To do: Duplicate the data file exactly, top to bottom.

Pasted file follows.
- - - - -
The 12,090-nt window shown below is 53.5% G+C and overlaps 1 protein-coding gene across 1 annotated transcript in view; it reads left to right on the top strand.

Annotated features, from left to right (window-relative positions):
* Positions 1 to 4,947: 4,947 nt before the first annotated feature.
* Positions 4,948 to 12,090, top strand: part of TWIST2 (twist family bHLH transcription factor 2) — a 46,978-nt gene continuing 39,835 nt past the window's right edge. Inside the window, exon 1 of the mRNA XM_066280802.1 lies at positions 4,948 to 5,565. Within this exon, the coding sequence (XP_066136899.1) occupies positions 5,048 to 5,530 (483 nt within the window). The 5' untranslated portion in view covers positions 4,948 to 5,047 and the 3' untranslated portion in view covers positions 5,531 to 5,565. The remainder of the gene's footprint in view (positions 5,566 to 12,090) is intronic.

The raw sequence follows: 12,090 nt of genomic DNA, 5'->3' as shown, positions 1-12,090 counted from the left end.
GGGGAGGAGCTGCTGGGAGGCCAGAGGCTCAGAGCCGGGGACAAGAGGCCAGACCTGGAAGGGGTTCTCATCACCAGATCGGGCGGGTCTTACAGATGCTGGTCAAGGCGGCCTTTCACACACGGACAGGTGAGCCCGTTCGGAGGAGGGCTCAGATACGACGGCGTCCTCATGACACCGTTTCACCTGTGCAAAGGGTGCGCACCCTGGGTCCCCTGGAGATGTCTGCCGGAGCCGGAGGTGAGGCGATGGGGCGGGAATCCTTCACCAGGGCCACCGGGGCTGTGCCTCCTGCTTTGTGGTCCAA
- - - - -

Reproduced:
The 12,090-nt window shown below is 53.5% G+C and overlaps 1 protein-coding gene across 1 annotated transcript in view; it reads left to right on the top strand.

Annotated features, from left to right (window-relative positions):
* Positions 1 to 4,947: 4,947 nt before the first annotated feature.
* Positions 4,948 to 12,090, top strand: part of TWIST2 (twist family bHLH transcription factor 2) — a 46,978-nt gene continuing 39,835 nt past the window's right edge. Inside the window, exon 1 of the mRNA XM_066280802.1 lies at positions 4,948 to 5,565. Within this exon, the coding sequence (XP_066136899.1) occupies positions 5,048 to 5,530 (483 nt within the window). The 5' untranslated portion in view covers positions 4,948 to 5,047 and the 3' untranslated portion in view covers positions 5,531 to 5,565. The remainder of the gene's footprint in view (positions 5,566 to 12,090) is intronic.

The raw sequence follows: 12,090 nt of genomic DNA, 5'->3' as shown, positions 1-12,090 counted from the left end.
GGGGAGGAGCTGCTGGGAGGCCAGAGGCTCAGAGCCGGGGACAAGAGGCCAGACCTGGAAGGGGTTCTCATCACCAGATCGGGCGGGTCTTACAGATGCTGGTCAAGGCGGCCTTTCACACACGGACAGGTGAGCCCGTTCGGAGGAGGGCTCAGATACGACGGCGTCCTCATGACACCGTTTCACCTGTGCAAAGGGTGCGCACCCTGGGTCCCCTGGAGATGTCTGCCGGAGCCGGAGGTGAGGCGATGGGGCGGGAATCCTTCACCAGGGCCACCGGGGCTGTGCCTCCTGCTTTGTGGTCCAA